Li Zehua

From Wikipedia, the free encyclopedia
Li Zehua
Li in 2023
Born1995 (age 27–28)
Other namesKcriss Li
EducationUniversity of Rochester (MS)
Communication University of China (BA)
Occupation(s)Host, YouTuber
Years activeJuly 2013–April 2020
TelevisionChina Central Television
Chinese name
Traditional Chinese

Li Zehua (Chinese: 李泽华, born 1995), commonly known as Kcriss Li, is a Chinese citizen journalist, rapper, and YouTuber. Li was born in Pingxiang, Jiangxi.[1] After graduating from the Communication University of China, he joined China Central Television (CCTV) as a television presenter in 2016.[citation needed] He would later leave CCTV and become an independent journalist, documenting the early days of the coronavirus pandemic in Wuhan.



During the COVID-19 pandemic in China, he resigned from CCTV and found a way to get into Wuhan, hoping to trace disappeared journalist Chen Qiushi.[2] With the help of locals, he was able to get a car and find a place to stay.[3] In the following days, he used a vlog to report on the pandemic in Wuhan.[2] He disappeared on 26 February 2020,[4] presumed detained by officers from state security.[5][6][7][8] Parts of his chase with the Wuhan authorities was caught on video and uploaded to YouTube.[9] Li was supposedly taken to a police station, where he had fingerprints and blood samples taken, before being taken to an "interrogation room".[9] He was told he was "suspected of disturbing public order", but was told there would be no penalty.[9] Some reports stated that no one had heard from Li since his 26 February 2020, disappearance,[10][11] while others stated that he returned to the hotel on 28 February.[12]

On 22 April 2020, Li posted a video on YouTube, Twitter, and Weibo, and uploaded the English subtitle to YouTube in the following days. According to Li, he was escorted on 26 February to the police station and was under investigation for disrupting public order. Additionally, police detained and quarantined him, citing his visits to sensitive epidemic areas. Li's quarantine was at first in Wuhan, and later moved to his hometown. Li stated that he had been treated well by the police during the detention, and that he had been released on 28 March.[13] According to The Guardian, Li's neutral tone in the video was "very different from his previous videos".[14][15] Activist Ou Biaofeng stated the authorities may have told Li to make the brief statement.[16]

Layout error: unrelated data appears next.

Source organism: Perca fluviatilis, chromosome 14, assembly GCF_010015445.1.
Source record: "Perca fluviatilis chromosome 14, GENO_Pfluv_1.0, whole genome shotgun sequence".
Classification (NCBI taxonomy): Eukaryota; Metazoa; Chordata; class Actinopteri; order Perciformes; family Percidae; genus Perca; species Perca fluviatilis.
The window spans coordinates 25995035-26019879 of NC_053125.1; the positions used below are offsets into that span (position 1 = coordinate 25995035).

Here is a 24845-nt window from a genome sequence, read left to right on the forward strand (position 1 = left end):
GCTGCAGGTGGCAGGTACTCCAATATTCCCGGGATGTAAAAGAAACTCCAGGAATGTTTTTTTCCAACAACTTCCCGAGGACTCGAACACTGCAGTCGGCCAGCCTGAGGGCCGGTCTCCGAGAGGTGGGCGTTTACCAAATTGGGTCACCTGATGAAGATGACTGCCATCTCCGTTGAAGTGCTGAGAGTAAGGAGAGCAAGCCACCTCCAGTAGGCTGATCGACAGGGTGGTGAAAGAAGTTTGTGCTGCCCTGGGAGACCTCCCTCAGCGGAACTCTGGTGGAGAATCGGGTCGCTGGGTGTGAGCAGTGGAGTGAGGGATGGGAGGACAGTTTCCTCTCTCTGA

At the end of his April 22 post, he quoted the Book of Documents aphorism, "the mind of man is restless, prone (to err); its affinity to what is right is small. Be discriminating, be uniform (in the pursuit of what is right), that you may sincerely hold fast the Mean." (人心惟危,道心惟微,惟精惟一,允執厥中。)[17] and gave his own interpretation in English:

The will of the people is unpredictable, the heart of Tao (the essence of cosmos) is fathomless. In order to make the will of the people consistent with the heart of Tao and reach the state of Unity of people and cosmos, only the way is concentrate all energy on cultivation of the good nature of the heart, do not act in extreme, do not change faith, do not be fickle, uphold the doctrine of the golden mean of Confucian orthodoxy.[13]


In January 2023, Li reappeared in the public light after nearly three years of silence to give an interview, during which he recounted the events leading to his arrest in February 2020 and restated his views on the lack of freedom for Chinese citizens and his disdain of the totalitarianism and tyranny of the Chinese Communist Party.[18]

In March 2023, Li was interviewed and stated that he had graduated from the University of Rochester and is working at an artificial intelligence lab.[19]

See also[edit]


  1. ^ "厉害了我的萍乡,原来这么帅!这么酷!". (in Chinese). 26 February 2018.
  2. ^ a b "逆行武汉 前央视主持人李泽华消失记". Radio Free Asia (in Chinese). 11 March 2020.
  3. ^ "Coronavirus and China's Missing Citizen Journalists". National Review. 19 March 2020. Retrieved 2 May 2023.
  4. ^ "'They're chasing me': the journalist who wouldn't stay quiet on Covid-19". The Guardian. 1 March 2020. Retrieved 2 May 2023.
  5. ^ "State Broadcaster-Turned-Citizen Journalist Incommunicado in Virus-Hit Wuhan". Radio Free Asia. 27 February 2020. Retrieved 2 May 2023.
  6. ^ "Opening the Door". China Media Project. 28 February 2020. Retrieved 2 May 2023.
  7. ^ "前央视主持人李泽华 武汉失踪的九零后". RFI (in Chinese). 28 February 2020.
  8. ^ "到底死了多少人?挖掘疫情真相的公民记者李泽华被失踪". VOA (in Chinese). 29 February 2020.
  9. ^ a b c "Journalist reappears two months after Wuhan chase". BBC News. 2020-04-23. Retrieved 2020-04-23.
  10. ^ "Chinese journalist Li Zehua missing in Wuhan since late February". 15 April 2020. Retrieved 17 April 2020.
  11. ^ "Coronavirus and China's Missing Citizen Journalists". National Review. 19 March 2020. Retrieved 22 March 2020.
  12. ^ "李澤華被抓後疑被軟禁在賓館 網民瘋傳其朗誦視頻聲援". Radio Free Asia (in Chinese). 28 February 2020.
  13. ^ a b Li, Zehua (22 April 2020). "我是李泽华Kcriss,这是2月26日至今关于我的一些情况。I'm Kcriss, here is something about me since February 26th". Youtube. Retrieved 22 April 2020.
  14. ^ "Missing citizen journalist Li Zehua back online after 'quarantine'". South China Morning Post. 2020-04-23. Retrieved 2020-06-01.
  15. ^ "Missing Wuhan citizen journalist reappears after two months". The Guardian. 22 April 2020. Retrieved 23 April 2020.
  16. ^ "Northeast China Imposes Travel Restrictions Amid Surge in Virus Cases". Radio Free Asia. April 2020. Retrieved 23 April 2020.
  17. ^ "Counsels of the Great Yu - Book of Documents". Retrieved 2 May 2023.
  18. ^ Tang, Jane (24 January 2023). "INTERVIEW: 'We have been oppressed by unfreedom for a long time in China'". Retrieved 2 May 2023.
  19. ^ Hsu, Iris; Mahoney, Robert (March 9, 2023). "Chinese journalist held for reporting on Wuhan COVID outbreak wishes he'd done more".

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